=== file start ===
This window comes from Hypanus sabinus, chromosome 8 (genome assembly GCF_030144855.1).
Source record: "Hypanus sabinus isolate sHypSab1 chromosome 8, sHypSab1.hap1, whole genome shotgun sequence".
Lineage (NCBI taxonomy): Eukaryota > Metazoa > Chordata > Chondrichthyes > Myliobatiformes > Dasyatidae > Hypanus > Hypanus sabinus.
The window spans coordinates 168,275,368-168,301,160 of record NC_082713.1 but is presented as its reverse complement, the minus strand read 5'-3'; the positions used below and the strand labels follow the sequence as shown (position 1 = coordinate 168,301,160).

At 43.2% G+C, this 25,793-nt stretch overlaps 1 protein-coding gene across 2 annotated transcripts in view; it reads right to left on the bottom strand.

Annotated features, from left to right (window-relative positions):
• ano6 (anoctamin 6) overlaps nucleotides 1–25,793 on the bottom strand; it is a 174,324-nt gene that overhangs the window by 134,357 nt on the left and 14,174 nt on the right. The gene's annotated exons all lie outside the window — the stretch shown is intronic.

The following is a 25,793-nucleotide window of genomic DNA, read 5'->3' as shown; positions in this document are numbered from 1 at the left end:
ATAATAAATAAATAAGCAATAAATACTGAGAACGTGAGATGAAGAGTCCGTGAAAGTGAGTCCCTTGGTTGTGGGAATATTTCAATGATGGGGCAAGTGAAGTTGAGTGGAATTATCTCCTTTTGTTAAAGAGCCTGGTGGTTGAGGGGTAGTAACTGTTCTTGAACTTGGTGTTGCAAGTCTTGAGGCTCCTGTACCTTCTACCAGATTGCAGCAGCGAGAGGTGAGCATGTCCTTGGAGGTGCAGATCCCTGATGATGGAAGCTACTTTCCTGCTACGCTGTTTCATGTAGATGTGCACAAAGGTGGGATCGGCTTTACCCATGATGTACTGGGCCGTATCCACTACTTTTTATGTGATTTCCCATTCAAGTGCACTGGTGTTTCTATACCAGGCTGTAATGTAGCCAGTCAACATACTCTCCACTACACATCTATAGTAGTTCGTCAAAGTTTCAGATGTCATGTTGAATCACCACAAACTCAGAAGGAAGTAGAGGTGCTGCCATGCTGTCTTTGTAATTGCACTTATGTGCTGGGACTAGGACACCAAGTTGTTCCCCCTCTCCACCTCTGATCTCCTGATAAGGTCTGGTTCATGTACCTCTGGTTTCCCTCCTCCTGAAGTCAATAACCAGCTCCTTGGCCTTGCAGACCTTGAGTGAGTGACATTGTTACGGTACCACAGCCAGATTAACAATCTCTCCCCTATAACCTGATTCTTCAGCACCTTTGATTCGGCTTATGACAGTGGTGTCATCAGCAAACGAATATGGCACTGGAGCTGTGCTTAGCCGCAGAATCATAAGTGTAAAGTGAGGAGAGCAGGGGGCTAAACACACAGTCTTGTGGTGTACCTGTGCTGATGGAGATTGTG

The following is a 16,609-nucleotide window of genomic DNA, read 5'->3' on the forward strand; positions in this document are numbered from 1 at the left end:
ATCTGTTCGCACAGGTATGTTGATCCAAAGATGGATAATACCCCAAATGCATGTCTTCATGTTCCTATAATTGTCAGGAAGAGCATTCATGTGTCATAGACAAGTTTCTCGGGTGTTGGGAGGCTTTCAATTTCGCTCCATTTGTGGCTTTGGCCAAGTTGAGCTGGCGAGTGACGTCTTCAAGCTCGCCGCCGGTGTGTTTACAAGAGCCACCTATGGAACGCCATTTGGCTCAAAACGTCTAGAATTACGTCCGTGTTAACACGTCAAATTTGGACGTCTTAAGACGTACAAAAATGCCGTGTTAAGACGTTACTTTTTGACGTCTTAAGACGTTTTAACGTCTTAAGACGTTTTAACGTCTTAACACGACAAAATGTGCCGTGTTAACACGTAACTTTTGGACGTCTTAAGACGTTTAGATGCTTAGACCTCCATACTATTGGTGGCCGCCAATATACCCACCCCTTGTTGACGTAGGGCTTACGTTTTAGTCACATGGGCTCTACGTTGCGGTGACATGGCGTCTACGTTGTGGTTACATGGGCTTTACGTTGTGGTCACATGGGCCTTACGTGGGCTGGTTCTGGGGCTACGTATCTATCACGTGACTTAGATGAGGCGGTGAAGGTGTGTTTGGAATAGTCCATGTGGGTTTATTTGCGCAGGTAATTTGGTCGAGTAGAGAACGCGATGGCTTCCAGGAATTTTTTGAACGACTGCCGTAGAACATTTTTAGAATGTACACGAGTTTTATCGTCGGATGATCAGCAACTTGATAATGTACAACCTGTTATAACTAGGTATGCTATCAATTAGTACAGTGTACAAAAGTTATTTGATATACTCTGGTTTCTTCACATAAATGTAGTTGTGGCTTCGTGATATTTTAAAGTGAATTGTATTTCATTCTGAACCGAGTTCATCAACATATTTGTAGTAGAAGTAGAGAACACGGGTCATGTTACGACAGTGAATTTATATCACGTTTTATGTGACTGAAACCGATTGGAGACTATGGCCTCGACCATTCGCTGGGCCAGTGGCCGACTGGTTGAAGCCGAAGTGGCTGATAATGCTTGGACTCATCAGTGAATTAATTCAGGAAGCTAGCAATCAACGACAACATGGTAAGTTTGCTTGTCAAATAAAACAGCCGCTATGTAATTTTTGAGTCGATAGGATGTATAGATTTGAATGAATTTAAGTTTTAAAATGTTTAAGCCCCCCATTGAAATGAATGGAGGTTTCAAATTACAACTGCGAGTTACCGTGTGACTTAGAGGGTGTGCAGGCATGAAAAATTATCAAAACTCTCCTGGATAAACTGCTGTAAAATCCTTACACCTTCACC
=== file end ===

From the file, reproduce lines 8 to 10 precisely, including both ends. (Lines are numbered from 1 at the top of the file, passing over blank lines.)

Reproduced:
The following is a 25,793-nucleotide window of genomic DNA, read 5'->3' as shown; positions in this document are numbered from 1 at the left end:
ATAATAAATAAATAAGCAATAAATACTGAGAACGTGAGATGAAGAGTCCGTGAAAGTGAGTCCCTTGGTTGTGGGAATATTTCAATGATGGGGCAAGTGAAGTTGAGTGGAATTATCTCCTTTTGTTAAAGAGCCTGGTGGTTGAGGGGTAGTAACTGTTCTTGAACTTGGTGTTGCAAGTCTTGAGGCTCCTGTACCTTCTACCAGATTGCAGCAGCGAGAGGTGAGCATGTCCTTGGAGGTGCAGATCCCTGATGATGGAAGCTACTTTCCTGCTACGCTGTTTCATGTAGATGTGCACAAAGGTGGGATCGGCTTTACCCATGATGTACTGGGCCGTATCCACTACTTTTTATGTGATTTCCCATTCAAGTGCACTGGTGTTTCTATACCAGGCTGTAATGTAGCCAGTCAACATACTCTCCACTACACATCTATAGTAGTTCGTCAAAGTTTCAGATGTCATGTTGAATCACCACAAACTCAGAAGGAAGTAGAGGTGCTGCCATGCTGTCTTTGTAATTGCACTTATGTGCTGGGACTAGGACACCAAGTTGTTCCCCCTCTCCACCTCTGATCTCCTGATAAGGTCTGGTTCATGTACCTCTGGTTTCCCTCCTCCTGAAGTCAATAACCAGCTCCTTGGCCTTGCAGACCTTGAGTGAGTGACATTGTTACGGTACCACAGCCAGATTAACAATCTCTCCCCTATAACCTGATTCTTCAGCACCTTTGATTCGGCTTATGACAGTGGTGTCATCAGCAAACGAATATGGCACTGGAGCTGTGCTTAGCCGCAGAATCATAAGTGTAAAGTGAGGAGAGCAGGGGGCTAAACACACAGTCTTGTGGTGTACCTGTGCTGATGGAGATTGTG

The following is a 16,609-nucleotide window of genomic DNA, read 5'->3' on the forward strand; positions in this document are numbered from 1 at the left end: